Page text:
Kalgoorlie Boulder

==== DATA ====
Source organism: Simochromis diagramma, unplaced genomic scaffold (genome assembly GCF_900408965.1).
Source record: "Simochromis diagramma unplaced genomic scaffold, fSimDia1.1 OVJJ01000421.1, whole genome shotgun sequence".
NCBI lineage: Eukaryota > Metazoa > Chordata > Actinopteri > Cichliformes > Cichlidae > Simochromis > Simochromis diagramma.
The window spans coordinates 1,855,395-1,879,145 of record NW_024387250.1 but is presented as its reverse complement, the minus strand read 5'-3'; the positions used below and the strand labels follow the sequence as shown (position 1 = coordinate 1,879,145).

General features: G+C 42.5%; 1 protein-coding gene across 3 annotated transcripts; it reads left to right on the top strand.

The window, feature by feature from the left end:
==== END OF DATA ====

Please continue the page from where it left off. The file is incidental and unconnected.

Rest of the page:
But the Irish and the Dutch guys really summed up the type of people you find in this place really.  The bars are full of drunken men who go there as they have Skimpys, that's women serving beer in just their underwear.  One bar in Boulder even has a nude barmaid.  And after getting drunk you just go out for a fight. That's pretty much life here in what is a very "redneck" and slightly racist town.  There is also a major short sightedness in the local population when it comes to preservation.  The town of Boulder was badly hit by the earthquake and many buildings on the not very busy high street are still covered in scaffolding and one lane of the road closed.   On the scaffolding there are signs put up by the local shop keepers stating "pull the buildings down to save our businesses."  This is crazy as Boulder is not very busy anyway as it only has a tiny population and basically making the high street one way won't make any difference.  Secondly, the gold will run out in the next 20 years and there will be no reason for people to live here as there will be no work.  The population now is smaller than it was 100 years ago and it will only get smaller!  So how do you attract people....  Make it a tourist town as it has many beautiful buildings, and you can't do that by pulling them down.   There's definitely an "American deep south" feel to this town and it needs to snap out of it.